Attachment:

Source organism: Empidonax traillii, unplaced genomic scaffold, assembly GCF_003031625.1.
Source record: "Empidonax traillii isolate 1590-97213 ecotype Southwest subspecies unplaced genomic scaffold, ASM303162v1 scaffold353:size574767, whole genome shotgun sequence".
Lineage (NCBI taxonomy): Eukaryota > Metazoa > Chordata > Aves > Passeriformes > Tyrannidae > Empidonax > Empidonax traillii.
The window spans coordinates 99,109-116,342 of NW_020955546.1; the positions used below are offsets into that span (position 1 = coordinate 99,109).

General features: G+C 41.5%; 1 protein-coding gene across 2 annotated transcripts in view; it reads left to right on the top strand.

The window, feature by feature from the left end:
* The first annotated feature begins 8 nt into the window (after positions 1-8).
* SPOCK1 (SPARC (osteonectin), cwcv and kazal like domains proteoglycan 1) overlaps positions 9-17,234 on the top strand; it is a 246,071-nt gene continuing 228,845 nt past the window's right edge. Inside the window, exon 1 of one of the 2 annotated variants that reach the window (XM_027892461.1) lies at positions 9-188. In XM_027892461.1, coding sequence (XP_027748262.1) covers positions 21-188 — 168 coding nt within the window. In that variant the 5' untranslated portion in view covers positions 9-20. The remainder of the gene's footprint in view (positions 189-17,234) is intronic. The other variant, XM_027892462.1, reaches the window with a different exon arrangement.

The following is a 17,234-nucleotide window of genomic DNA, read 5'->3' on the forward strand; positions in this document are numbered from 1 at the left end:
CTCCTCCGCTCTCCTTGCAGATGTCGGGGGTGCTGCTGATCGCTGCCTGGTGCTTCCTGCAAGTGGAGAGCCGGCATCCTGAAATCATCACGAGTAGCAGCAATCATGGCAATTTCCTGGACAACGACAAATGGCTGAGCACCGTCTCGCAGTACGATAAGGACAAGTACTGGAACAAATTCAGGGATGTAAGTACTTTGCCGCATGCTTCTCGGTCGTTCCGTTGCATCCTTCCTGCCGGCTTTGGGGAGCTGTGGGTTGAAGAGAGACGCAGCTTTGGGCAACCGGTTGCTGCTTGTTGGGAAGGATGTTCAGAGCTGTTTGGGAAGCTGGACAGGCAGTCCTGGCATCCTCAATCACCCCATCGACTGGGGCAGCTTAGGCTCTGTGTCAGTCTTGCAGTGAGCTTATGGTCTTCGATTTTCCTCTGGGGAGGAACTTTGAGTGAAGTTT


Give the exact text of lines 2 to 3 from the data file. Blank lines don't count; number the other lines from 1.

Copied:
Source record: "Empidonax traillii isolate 1590-97213 ecotype Southwest subspecies unplaced genomic scaffold, ASM303162v1 scaffold353:size574767, whole genome shotgun sequence".
Lineage (NCBI taxonomy): Eukaryota > Metazoa > Chordata > Aves > Passeriformes > Tyrannidae > Empidonax > Empidonax traillii.